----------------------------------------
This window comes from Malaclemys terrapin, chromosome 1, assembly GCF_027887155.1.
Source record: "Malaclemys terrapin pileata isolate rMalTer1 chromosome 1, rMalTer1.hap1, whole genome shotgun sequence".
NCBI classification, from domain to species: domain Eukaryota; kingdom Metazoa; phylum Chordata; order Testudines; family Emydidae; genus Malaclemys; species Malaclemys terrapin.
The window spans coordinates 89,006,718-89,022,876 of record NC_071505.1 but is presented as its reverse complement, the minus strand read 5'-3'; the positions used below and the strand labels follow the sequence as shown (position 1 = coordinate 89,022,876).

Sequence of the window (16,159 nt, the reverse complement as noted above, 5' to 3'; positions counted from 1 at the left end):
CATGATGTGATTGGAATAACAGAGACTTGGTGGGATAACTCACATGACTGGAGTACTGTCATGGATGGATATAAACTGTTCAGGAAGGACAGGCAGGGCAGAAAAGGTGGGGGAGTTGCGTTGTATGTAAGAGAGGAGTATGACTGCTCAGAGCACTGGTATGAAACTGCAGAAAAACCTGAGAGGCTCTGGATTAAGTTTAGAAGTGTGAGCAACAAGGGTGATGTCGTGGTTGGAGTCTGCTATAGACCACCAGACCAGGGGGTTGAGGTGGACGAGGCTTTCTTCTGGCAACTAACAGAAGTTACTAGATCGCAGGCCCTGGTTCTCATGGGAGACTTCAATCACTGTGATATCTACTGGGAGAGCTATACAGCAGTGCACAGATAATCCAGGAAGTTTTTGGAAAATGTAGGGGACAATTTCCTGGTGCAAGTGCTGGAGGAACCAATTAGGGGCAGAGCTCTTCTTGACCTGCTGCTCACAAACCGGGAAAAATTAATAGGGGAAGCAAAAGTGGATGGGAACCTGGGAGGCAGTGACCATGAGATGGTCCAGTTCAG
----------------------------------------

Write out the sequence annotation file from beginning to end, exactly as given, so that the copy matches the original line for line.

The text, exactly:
This window comes from Malaclemys terrapin, chromosome 1, assembly GCF_027887155.1.
Source record: "Malaclemys terrapin pileata isolate rMalTer1 chromosome 1, rMalTer1.hap1, whole genome shotgun sequence".
NCBI classification, from domain to species: domain Eukaryota; kingdom Metazoa; phylum Chordata; order Testudines; family Emydidae; genus Malaclemys; species Malaclemys terrapin.
The window spans coordinates 89,006,718-89,022,876 of record NC_071505.1 but is presented as its reverse complement, the minus strand read 5'-3'; the positions used below and the strand labels follow the sequence as shown (position 1 = coordinate 89,022,876).

Sequence of the window (16,159 nt, the reverse complement as noted above, 5' to 3'; positions counted from 1 at the left end):
CATGATGTGATTGGAATAACAGAGACTTGGTGGGATAACTCACATGACTGGAGTACTGTCATGGATGGATATAAACTGTTCAGGAAGGACAGGCAGGGCAGAAAAGGTGGGGGAGTTGCGTTGTATGTAAGAGAGGAGTATGACTGCTCAGAGCACTGGTATGAAACTGCAGAAAAACCTGAGAGGCTCTGGATTAAGTTTAGAAGTGTGAGCAACAAGGGTGATGTCGTGGTTGGAGTCTGCTATAGACCACCAGACCAGGGGGTTGAGGTGGACGAGGCTTTCTTCTGGCAACTAACAGAAGTTACTAGATCGCAGGCCCTGGTTCTCATGGGAGACTTCAATCACTGTGATATCTACTGGGAGAGCTATACAGCAGTGCACAGATAATCCAGGAAGTTTTTGGAAAATGTAGGGGACAATTTCCTGGTGCAAGTGCTGGAGGAACCAATTAGGGGCAGAGCTCTTCTTGACCTGCTGCTCACAAACCGGGAAAAATTAATAGGGGAAGCAAAAGTGGATGGGAACCTGGGAGGCAGTGACCATGAGATGGTCCAGTTCAG